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Publication numberUS20120094120 A1
Publication typeApplication
Application numberUS 13/276,069
Publication dateApr 19, 2012
Filing dateOct 18, 2011
Priority dateOct 18, 2010
Also published asUS20140374941, US20170006860
Publication number13276069, 276069, US 2012/0094120 A1, US 2012/094120 A1, US 20120094120 A1, US 20120094120A1, US 2012094120 A1, US 2012094120A1, US-A1-20120094120, US-A1-2012094120, US2012/0094120A1, US2012/094120A1, US20120094120 A1, US20120094120A1, US2012094120 A1, US2012094120A1
InventorsStephen Woodrow Foss, Reyad Ilayan Sawafta
Original AssigneePurThread Technologies, Inc.
Export CitationBiBTeX, EndNote, RefMan
External Links: USPTO, USPTO Assignment, Espacenet
Enhancing and preserving anti-microbial performance in fibers with pigments
US 20120094120 A1
Abstract
A method for producing fibers with improved color and anti-microbial properties is described. One embodiment includes a method for generating a halogen stable anti-microbial synthetic fiber, the method comprising creating a mixture that includes a polymer, an anti-microbial agent, and a cationic pigment, and extruding the mixture to form an anti-microbial synthetic fiber.
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Claims(20)
1. A method for generating a halogen stable anti-microbial synthetic fiber, the method comprising:
creating a mixture, the mixture comprising a polymer, an anti-microbial agent, and a cationic pigment; and
extruding the mixture to form an anti-microbial synthetic fiber.
2. The method of claim 1, wherein the polymer is selected from a group consisting of a thermoplastic polymer, polyester, nylon, rayon, polyethylene (PE), polypropylene (PP), polyethylene terephthalate (PET), polyethylene terephthalate glycol (PETG), co-PET, polylactic acid (PLA), and polytrimethylene terephthalate (PTT).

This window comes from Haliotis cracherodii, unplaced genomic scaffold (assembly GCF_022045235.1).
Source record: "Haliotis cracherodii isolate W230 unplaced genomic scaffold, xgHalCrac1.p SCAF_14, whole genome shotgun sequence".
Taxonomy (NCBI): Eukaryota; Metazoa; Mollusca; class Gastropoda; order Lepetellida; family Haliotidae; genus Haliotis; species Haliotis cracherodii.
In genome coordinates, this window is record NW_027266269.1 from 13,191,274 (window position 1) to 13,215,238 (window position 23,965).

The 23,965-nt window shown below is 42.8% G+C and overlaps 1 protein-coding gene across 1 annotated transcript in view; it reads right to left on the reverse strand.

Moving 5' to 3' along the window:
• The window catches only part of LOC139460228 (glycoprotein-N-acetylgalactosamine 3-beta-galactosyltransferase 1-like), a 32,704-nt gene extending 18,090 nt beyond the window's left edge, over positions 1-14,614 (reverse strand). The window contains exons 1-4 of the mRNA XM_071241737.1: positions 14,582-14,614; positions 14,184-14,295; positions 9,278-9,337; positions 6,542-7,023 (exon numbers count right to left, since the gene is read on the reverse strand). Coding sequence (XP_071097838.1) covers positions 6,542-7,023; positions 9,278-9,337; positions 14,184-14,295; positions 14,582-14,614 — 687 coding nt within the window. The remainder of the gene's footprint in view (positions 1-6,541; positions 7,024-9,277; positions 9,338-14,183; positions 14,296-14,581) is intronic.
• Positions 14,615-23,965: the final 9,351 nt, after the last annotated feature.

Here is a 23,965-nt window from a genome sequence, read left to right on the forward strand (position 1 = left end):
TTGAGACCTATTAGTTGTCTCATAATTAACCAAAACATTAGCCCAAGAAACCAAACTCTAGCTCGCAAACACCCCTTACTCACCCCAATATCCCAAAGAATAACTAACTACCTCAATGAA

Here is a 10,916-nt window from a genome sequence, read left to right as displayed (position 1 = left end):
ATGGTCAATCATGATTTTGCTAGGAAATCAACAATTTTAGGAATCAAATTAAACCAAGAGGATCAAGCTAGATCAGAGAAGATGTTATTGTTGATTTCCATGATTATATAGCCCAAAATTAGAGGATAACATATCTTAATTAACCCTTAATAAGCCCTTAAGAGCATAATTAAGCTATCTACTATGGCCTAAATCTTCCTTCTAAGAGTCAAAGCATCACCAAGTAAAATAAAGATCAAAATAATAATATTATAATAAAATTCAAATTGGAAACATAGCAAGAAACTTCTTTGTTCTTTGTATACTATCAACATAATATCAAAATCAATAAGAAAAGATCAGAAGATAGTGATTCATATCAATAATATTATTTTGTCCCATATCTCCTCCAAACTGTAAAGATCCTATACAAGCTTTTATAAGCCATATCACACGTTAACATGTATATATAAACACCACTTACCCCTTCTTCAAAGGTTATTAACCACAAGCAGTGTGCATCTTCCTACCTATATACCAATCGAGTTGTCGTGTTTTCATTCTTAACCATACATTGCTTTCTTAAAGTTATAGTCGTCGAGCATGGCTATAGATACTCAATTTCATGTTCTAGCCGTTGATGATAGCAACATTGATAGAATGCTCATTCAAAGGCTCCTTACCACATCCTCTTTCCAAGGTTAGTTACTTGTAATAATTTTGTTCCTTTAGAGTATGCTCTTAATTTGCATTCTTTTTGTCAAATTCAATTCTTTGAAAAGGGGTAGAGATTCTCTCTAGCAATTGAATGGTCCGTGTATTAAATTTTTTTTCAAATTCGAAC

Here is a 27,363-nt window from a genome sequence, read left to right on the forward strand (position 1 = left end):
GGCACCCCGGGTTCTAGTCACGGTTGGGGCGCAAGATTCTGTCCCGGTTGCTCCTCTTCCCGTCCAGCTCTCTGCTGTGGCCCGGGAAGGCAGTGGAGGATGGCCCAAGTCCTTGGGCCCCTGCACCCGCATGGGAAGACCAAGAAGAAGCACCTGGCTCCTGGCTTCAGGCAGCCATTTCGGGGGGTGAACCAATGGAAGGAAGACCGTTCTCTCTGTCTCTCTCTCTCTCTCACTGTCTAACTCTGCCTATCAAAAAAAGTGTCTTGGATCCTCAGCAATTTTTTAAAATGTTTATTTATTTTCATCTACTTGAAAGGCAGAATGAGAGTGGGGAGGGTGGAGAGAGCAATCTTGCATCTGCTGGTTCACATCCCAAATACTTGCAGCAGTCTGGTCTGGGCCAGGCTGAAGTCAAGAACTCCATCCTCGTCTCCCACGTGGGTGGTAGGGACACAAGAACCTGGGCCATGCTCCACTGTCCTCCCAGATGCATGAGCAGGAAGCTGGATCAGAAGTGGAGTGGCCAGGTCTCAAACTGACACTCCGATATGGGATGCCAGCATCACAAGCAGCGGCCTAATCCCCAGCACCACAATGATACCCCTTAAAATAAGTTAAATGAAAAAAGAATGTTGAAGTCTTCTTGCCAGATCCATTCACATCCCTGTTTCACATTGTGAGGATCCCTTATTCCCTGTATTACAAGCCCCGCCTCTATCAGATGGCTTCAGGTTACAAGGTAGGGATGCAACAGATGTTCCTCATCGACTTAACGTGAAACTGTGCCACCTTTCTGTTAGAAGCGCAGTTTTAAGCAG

3. The method of claim 1, wherein the cationic pigment is a non-halogen pigment.
4. The method of claim 1, wherein the cationic pigment includes halogen bonding sites.
5. The method of claim 1, wherein the non-chlorine pigment comprises an element with known anti-microbial properties.
6. The method of claim 1, wherein the cationic pigment is Phthalo Blue.
7. The method of claim 6, wherein the mixture further comprises Titanium Dioxide.
8. The method of claim 1, wherein the non-chlorine pigment is selected from the group consisting of CaCuSi4O10, HgS, FeO, Na2OSAl2SiO6, BaCuSi2O6, ({CuC2H3O2}2-3Cu(AsO2)2), and CuHA5O5.
9. The method of claim 1, wherein:
creating the mixture comprises mixing polymer pellets, the non-chlorine pigment, and the anti-microbial alloy powder in a mixer; and
extruding the mixture to form the anti-microbial synthetic fiber comprises:
heating the mixture to a melt temperature; and
pumping the mixture through a spinneret.
10. The method of claim 1, further comprising:
using the anti-microbial fiber to create a fabric.
11. A halogen stable anti-microbial synthetic fiber comprising:
a polymer;
an anti-microbial agent; and
a cationic pigment.
12. The synthetic fiber of claim 11, wherein the anti-microbial agent comprises silver and/or copper and/or zinc and/or gold in metallic form, salt form or ionic form.
13. The synthetic fiber of claim 11, wherein the cationic pigment is a non-halogen pigment.
14. The synthetic fiber of claim 11, wherein the cationic pigment includes halogen bonding sites.
15. The synthetic fiber of claim 11, wherein the cationic pigment contains an element with known anti-microbial properties.
16. The synthetic fiber of claim 11 wherein the cationic pigment is Phthalo Blue.
17. The synthetic fiber of claim 16, wherein the synthetic fiber further comprises Titanium Dioxide.
18. The synthetic fiber of claim 11 wherein the non-chlorine pigment is selected from the group consisting of CaCuSi4O10, HgS, FeO, Na2OSAl2SiO6, BaCuSi2O6, ({CuC2H3O2}2-3Cu(AsO2)2), and CuHA5O5.
19. The synthetic fiber of claim 11, wherein the fiber is 0.4 to 25 denier.
20. The synthetic fiber of claim 11, wherein the fiber is in continuous form or cut to a staple length from 0.25″ to 7.5″.